NEW YORK – The spread of Ebola from the West African epicenter cannot be stopped by restricting air travel or by closing borders, the World Health Organization in Geneva confirmed to WND Friday.
“The problem with air travel is that a person is not infectious unless they are actually showing symptoms,” Gregory Hartl, WHO spokesman in Geneva, told WND in a telephone interview.
“So if you were infected a week ago, but you don’t have a fever or any other symptoms yet, you can fly and you’re not infectious; you’re not a danger to anyone,” he said.
Hartl confirmed that a person with the Ebola virus might appear healthy while traveling but will manifest symptoms after reaching the destination country.
“There’s no way to detect beforehand that the person is going to get sick. That’s one reason border closures don’t work,” he said. “How are you going to stop a person who’s apparently well from traveling? You can’t.”
Separately, the Centers for Disease Control and Prevention issued a Level 3 travel alert on Thursday, warning to avoid unnecessary travel to the West African nations of Guinea, Liberia and Sierra Leone.
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In addition to warning travelers to avoid travel to West Africa, the CDC has begun assisting the governments of the West African nations with active screening and education efforts on the ground to prevent sick travelers from getting on airplanes.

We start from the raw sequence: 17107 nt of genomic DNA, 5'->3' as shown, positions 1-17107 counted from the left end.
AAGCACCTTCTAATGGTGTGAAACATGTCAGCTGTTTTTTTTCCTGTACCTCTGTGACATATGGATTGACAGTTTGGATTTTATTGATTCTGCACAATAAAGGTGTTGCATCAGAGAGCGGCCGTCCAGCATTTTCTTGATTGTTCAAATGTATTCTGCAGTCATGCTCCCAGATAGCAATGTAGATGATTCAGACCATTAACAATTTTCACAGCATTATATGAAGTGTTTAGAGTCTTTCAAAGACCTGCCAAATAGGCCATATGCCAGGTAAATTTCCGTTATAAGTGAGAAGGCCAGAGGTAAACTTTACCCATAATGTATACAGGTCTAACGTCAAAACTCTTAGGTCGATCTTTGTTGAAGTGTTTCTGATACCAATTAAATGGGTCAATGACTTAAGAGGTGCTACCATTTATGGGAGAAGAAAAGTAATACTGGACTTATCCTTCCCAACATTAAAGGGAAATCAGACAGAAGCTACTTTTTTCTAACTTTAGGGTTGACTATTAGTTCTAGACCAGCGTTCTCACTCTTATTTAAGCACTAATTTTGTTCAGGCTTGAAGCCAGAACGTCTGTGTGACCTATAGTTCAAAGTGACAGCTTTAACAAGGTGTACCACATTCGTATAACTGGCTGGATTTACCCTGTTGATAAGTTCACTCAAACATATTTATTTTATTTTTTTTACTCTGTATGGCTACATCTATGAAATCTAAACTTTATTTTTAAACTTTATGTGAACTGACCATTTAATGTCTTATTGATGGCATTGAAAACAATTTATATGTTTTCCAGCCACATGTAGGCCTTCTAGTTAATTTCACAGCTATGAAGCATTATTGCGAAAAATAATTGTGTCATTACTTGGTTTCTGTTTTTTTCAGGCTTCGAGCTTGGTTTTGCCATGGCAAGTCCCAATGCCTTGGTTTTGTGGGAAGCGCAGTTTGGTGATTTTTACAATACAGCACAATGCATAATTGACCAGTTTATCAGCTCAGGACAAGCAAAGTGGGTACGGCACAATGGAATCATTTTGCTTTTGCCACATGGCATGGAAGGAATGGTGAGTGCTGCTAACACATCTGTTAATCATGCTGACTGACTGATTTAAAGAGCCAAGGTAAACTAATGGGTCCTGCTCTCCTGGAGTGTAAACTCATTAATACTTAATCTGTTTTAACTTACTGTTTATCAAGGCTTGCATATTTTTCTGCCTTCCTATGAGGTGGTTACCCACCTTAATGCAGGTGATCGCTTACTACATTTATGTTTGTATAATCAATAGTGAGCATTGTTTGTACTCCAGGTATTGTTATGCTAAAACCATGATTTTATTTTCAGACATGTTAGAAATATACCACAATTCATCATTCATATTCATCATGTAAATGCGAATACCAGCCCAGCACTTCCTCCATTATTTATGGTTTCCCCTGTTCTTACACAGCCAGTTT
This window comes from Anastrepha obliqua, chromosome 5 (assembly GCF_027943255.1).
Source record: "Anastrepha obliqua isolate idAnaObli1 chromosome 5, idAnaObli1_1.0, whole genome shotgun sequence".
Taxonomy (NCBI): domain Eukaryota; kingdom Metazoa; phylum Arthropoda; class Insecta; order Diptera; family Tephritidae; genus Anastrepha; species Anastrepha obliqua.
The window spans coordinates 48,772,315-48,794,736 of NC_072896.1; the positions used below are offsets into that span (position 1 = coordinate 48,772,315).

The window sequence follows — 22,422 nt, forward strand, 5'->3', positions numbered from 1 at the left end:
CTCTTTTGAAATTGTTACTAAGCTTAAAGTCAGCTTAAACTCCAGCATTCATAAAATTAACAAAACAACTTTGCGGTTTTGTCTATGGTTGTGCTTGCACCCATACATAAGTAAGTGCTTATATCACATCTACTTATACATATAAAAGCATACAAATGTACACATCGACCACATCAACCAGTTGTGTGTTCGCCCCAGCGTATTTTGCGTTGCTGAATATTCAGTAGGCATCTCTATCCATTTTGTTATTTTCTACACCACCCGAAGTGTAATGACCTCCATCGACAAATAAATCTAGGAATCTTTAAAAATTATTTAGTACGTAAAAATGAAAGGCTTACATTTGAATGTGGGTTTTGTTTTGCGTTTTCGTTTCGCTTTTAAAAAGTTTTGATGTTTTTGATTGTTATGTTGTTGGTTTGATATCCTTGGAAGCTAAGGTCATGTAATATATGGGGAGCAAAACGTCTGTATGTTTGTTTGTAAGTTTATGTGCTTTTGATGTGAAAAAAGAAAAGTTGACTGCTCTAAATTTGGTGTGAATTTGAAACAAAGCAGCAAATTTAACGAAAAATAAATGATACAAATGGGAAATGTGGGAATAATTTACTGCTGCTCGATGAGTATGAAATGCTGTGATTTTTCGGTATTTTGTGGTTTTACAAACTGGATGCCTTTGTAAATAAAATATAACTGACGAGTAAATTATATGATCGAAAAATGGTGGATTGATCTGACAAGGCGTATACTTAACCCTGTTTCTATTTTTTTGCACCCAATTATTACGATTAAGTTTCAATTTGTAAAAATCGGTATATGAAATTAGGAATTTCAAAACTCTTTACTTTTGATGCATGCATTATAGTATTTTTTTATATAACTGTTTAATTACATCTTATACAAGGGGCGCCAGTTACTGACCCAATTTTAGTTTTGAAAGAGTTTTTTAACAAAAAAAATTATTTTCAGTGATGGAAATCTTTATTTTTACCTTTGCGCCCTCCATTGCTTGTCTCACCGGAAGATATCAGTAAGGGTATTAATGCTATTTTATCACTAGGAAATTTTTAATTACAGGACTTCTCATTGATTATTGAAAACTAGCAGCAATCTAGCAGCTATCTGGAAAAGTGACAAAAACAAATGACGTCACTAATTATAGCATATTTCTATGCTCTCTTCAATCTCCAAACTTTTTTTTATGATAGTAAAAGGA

The CDC has begun implementing protocols asking all airlines flying to or from West Africa to notify CDC immediately of all ill passengers on an airplane before arrival. The protocols include investigating all ill passengers and, if necessary, quarantining them.
WND has previously reported the CDC has issued guidance to airlines for managing ill passengers and crew and for disinfecting aircraft.
At the moment, CDC is not screening or tracking U.S. passengers traveling to or from West Africa.
“The Ebola virus disease is very frightening,” CDC Director Dr. Tom Freiden said in a press briefing by telephone Thursday.
“It is frankly a dreadful and merciless virus. The current outbreak is bad. It’s the biggest, most complex and the first time it’s been present in this region of the world, which means that response systems and community understanding of the disease is not what it is elsewhere. It’s been deadly, and far too many lives have already been lost.”
The CDC has called for a “surge,” sending 50 CDC disease-control specialists into the three impacted West African countries over the next 30 days in a determined effort to contain the Ebola outbreak.
“These individuals will help countries establish emergency operations centers that can develop a structured and effective way of addressing the outbreak,” Frieden said.
“This is being done in close collaboration with the World Health Organization. They will also help strengthen laboratory networks so testing for the disease can be done rapidly.”
WND has separately reported WHO, after admitting the rate of Ebola infection in West Africa is increasing, called for $100 million to send dozens of health professionals and equipment into Guinea, Sierra Leone and Liberia as soon as possible.
WHO has also confirmed the one case of Ebola reported in Nigeria resulted from the person traveling by air from Ghana, with the risk of having exposed 15 airport staff and 44 hospital workers in Nigeria with the disease.